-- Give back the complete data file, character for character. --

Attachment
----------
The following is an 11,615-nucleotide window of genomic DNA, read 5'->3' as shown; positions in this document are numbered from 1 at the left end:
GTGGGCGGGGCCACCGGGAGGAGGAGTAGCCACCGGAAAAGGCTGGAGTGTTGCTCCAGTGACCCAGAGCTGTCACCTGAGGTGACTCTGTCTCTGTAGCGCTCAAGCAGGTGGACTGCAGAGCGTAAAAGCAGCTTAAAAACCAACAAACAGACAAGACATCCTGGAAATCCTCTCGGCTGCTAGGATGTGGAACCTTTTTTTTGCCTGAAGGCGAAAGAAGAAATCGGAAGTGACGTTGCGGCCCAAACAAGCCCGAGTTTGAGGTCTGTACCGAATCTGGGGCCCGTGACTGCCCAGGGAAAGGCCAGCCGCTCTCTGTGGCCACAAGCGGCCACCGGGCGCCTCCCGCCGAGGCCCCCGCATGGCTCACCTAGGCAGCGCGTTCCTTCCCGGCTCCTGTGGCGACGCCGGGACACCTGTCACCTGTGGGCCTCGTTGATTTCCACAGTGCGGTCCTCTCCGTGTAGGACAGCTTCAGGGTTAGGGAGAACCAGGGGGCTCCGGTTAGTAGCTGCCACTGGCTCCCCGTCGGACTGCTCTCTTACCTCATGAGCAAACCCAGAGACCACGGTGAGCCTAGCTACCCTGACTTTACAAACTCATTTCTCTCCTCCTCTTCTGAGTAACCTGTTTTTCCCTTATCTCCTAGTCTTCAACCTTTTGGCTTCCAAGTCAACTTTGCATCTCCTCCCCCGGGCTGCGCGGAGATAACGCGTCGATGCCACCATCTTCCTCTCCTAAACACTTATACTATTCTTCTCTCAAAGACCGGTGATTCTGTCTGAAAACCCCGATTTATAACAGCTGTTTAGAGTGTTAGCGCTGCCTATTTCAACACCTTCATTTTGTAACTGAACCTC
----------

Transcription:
The following is an 11,615-nucleotide window of genomic DNA, read 5'->3' as shown; positions in this document are numbered from 1 at the left end:
GTGGGCGGGGCCACCGGGAGGAGGAGTAGCCACCGGAAAAGGCTGGAGTGTTGCTCCAGTGACCCAGAGCTGTCACCTGAGGTGACTCTGTCTCTGTAGCGCTCAAGCAGGTGGACTGCAGAGCGTAAAAGCAGCTTAAAAACCAACAAACAGACAAGACATCCTGGAAATCCTCTCGGCTGCTAGGATGTGGAACCTTTTTTTTGCCTGAAGGCGAAAGAAGAAATCGGAAGTGACGTTGCGGCCCAAACAAGCCCGAGTTTGAGGTCTGTACCGAATCTGGGGCCCGTGACTGCCCAGGGAAAGGCCAGCCGCTCTCTGTGGCCACAAGCGGCCACCGGGCGCCTCCCGCCGAGGCCCCCGCATGGCTCACCTAGGCAGCGCGTTCCTTCCCGGCTCCTGTGGCGACGCCGGGACACCTGTCACCTGTGGGCCTCGTTGATTTCCACAGTGCGGTCCTCTCCGTGTAGGACAGCTTCAGGGTTAGGGAGAACCAGGGGGCTCCGGTTAGTAGCTGCCACTGGCTCCCCGTCGGACTGCTCTCTTACCTCATGAGCAAACCCAGAGACCACGGTGAGCCTAGCTACCCTGACTTTACAAACTCATTTCTCTCCTCCTCTTCTGAGTAACCTGTTTTTCCCTTATCTCCTAGTCTTCAACCTTTTGGCTTCCAAGTCAACTTTGCATCTCCTCCCCCGGGCTGCGCGGAGATAACGCGTCGATGCCACCATCTTCCTCTCCTAAACACTTATACTATTCTTCTCTCAAAGACCGGTGATTCTGTCTGAAAACCCCGATTTATAACAGCTGTTTAGAGTGTTAGCGCTGCCTATTTCAACACCTTCATTTTGTAACTGAACCTC